It looks and feels like a smartphone: If you had doubts of what the Slate 6 VoiceTab would look like, you would be disappointed when you opened the box. For it looks like any other six-inch smartphone, the Sony Xperia Z or the HTC One Max. Six inches means any adult can easily grip the phone and make a call. Six inches means you can afford not to invest in a tablet to go along with your phone. The Slate 6 has superb build quality, the kind you would expect from a company like HP which has always dabbled with premium devices. But we are not so sure about the bling factor. There is a champagne finish metallic frame that runs around that device along with a shiny texture back. Not for everyone I would say.
It does everything that a phone does: Seven inch tablets with voice are primarily tablets that let you make voice calls too. That is meant for people who would use the device primary for tablet-like data-heavy uses. With the Slate 6, you dont have to make that sacrifice. Use it just as a phone and you would be quite happy. Yes, it is difficult to make calls with one hand. But people wont stare at you if you keep this device to your ear, unlike those using a tiffin box-sized tablet for the same. The audio quality is really good, and that is a plus for all tablets with voice dont do all that well on this front. In other words, you can use this as a phone without a Bluetooth device, that is almost a prerequisite with voice tabs. Plus, it has two SIM slots. How many tablets do you know that do that
Its performance rivals top-end smartphones: Any tablet with voice calling will have the performance of a tablet, which often is not at par with that of a smartphone. It wont take you long to realise that the Slate 6 is different. It is not powered by a Quallcomm or MediaTek processor, but the Marvell PXA1088 1.2Ghz Quad Core is fast and slick. The multi-tasking that Android 4.3 affords you is seamless and easy thanks to the powerful processor. If benchmarks scores are your dope, then let me tell you that the scores are what you would find in the best mid-range phones. That would be above the Samsung Galaxy S2 and below Google Nexus 4, numbers almost impossible to achieve for the present day voice tablets. Use the Full HD screen for gaming or to watch a HD video, you wont be disappointed with the graphics quality or the overall experience. Plus, it has two front firing speakers that are never seen in tablets.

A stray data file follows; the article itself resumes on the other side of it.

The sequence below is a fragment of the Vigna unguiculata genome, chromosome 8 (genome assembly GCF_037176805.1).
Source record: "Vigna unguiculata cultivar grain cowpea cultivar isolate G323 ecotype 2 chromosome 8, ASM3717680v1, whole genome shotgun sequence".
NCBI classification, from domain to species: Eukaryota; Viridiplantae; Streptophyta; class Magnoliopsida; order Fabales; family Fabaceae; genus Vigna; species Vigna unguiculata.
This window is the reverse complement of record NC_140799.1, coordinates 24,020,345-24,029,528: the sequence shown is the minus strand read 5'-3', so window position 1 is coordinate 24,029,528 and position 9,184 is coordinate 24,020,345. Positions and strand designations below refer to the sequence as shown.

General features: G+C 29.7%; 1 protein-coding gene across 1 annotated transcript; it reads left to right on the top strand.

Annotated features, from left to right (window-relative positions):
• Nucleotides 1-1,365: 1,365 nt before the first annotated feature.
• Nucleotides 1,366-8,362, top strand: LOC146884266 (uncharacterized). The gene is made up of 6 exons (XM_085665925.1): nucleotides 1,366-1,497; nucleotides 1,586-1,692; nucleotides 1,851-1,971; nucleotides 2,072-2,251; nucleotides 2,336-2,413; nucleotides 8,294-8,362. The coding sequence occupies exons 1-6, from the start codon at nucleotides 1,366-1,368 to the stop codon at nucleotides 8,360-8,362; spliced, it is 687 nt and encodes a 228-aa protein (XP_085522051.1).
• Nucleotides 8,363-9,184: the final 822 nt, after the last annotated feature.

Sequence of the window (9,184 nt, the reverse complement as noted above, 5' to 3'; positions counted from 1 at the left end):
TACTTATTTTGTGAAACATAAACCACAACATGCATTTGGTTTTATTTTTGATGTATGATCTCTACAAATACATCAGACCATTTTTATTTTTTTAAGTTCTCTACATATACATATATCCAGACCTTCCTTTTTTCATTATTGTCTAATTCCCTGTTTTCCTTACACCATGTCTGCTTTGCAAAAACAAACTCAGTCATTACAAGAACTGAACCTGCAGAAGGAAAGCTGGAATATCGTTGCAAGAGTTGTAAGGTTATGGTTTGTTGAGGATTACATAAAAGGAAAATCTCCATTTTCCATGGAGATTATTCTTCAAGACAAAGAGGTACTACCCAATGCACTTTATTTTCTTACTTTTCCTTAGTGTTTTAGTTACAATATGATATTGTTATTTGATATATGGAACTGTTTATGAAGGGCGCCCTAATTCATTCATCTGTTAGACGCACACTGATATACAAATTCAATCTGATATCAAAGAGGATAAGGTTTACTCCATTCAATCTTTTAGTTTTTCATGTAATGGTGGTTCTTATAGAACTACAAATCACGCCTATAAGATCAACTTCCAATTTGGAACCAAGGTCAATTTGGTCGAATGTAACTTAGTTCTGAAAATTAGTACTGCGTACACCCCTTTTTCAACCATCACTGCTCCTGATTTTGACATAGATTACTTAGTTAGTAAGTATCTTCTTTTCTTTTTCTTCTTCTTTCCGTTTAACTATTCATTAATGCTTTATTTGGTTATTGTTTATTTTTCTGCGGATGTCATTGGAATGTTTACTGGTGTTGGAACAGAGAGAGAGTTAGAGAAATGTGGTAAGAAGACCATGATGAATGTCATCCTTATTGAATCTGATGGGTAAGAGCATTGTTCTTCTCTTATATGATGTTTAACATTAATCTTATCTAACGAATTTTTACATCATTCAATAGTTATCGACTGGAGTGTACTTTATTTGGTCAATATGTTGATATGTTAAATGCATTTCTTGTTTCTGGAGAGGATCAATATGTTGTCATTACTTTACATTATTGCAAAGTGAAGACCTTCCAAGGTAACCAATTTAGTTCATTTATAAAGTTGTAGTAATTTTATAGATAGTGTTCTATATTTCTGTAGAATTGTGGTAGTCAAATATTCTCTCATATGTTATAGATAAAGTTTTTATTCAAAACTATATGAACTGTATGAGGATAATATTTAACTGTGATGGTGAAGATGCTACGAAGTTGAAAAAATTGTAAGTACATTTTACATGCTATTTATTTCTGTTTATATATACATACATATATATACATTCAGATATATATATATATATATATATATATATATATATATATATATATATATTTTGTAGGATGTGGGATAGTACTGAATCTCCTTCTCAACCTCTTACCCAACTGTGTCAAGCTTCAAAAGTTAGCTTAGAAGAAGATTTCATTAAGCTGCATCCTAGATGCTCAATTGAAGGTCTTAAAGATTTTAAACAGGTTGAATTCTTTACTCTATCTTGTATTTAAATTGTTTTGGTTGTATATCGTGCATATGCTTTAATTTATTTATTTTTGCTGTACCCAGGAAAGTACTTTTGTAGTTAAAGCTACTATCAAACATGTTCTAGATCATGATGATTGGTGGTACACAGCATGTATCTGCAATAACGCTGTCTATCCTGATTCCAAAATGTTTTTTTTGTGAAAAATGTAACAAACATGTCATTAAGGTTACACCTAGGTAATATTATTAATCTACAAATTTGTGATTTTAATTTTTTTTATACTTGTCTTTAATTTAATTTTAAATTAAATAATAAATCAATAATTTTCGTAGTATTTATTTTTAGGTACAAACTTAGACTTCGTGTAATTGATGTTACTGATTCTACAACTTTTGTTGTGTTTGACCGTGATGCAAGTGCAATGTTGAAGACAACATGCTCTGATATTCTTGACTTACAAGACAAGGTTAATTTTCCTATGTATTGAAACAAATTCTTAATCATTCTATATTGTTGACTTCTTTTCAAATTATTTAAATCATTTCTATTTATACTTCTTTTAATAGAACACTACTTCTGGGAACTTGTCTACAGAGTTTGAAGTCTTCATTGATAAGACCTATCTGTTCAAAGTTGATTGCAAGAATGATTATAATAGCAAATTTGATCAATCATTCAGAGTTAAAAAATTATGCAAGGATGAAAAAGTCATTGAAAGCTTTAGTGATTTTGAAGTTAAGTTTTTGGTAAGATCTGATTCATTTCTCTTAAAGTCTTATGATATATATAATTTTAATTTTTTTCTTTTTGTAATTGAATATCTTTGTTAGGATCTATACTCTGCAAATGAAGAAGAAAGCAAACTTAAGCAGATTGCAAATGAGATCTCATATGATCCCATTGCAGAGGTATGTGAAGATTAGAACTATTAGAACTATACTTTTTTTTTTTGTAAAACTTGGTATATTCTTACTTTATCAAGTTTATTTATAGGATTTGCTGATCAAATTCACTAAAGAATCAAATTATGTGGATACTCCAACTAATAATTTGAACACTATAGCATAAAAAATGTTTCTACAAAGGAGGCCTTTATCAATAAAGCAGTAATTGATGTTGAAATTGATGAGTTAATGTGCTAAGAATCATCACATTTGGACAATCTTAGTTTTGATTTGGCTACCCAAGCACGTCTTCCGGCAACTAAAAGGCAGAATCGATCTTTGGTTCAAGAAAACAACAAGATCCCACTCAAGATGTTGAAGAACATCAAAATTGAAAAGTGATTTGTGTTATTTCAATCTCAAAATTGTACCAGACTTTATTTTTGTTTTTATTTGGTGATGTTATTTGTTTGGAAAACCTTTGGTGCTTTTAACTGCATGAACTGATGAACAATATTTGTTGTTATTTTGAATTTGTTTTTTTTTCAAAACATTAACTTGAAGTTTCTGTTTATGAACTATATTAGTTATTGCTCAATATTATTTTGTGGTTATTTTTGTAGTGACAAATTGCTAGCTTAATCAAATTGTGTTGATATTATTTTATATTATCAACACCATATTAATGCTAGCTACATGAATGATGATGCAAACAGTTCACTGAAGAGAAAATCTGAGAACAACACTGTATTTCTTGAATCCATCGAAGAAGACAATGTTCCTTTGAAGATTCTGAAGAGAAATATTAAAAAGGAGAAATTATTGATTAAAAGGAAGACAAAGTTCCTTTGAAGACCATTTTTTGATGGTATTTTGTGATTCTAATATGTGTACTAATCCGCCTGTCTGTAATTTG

It is also priced like a smartphone: Of late, seven-inch voice tablets have been priced quite affordably. But the Slate 6 is priced more like a middle segment smartphone at a very competitive Rs 22,999.
However, it has the camera of tablet: With all those smartphone like features listed above you would expect this device to have at least a 8MP camera. But that is not the case. It seems this where HP decided to cut corners, as the rear camera has a measly 5MP sensor. Compare this to the other six-inchers that sport 13MP and so on. The results are decent in daylight and very so-so indoors and in low light. In artificial light it lacks clarity and that is very dissapointng. And yes, it reminds me of tablets, not smartphones.
It also has the battery of a tablet, and that is good: This is one of the best features of this device. The 3000 mAh battery can easily last 36 hours with decent use. It will last more if you are using it like a second device. If only more smartphones behaved this way.
So should you buy this as a tablet or a smartphone: If you are looking for a tablet that can make calls once in a while then look for cheaper options. But if you want smartphone that is as good as a tablet, then this is a good option that is much cheaper than than the Samsung Galaxy Note 3, the clear leaders in this segment. But the device is good value for money without an element of doubt.
Tech Specs: 6-inch 720p HD IPS screen | 1.2GHz quad-core Marvell PXA1088 processor | 1GB RAM | 16GB storage + microSD slot (64GB) | 5MP rear camera, 2MP front camera | Dual SIM slots 2G/3G | 3000 mAh battery | Android 4.3 | Buletooth 3.0, WiFi 802.11b/g/n & WAPI, GPS&AGPS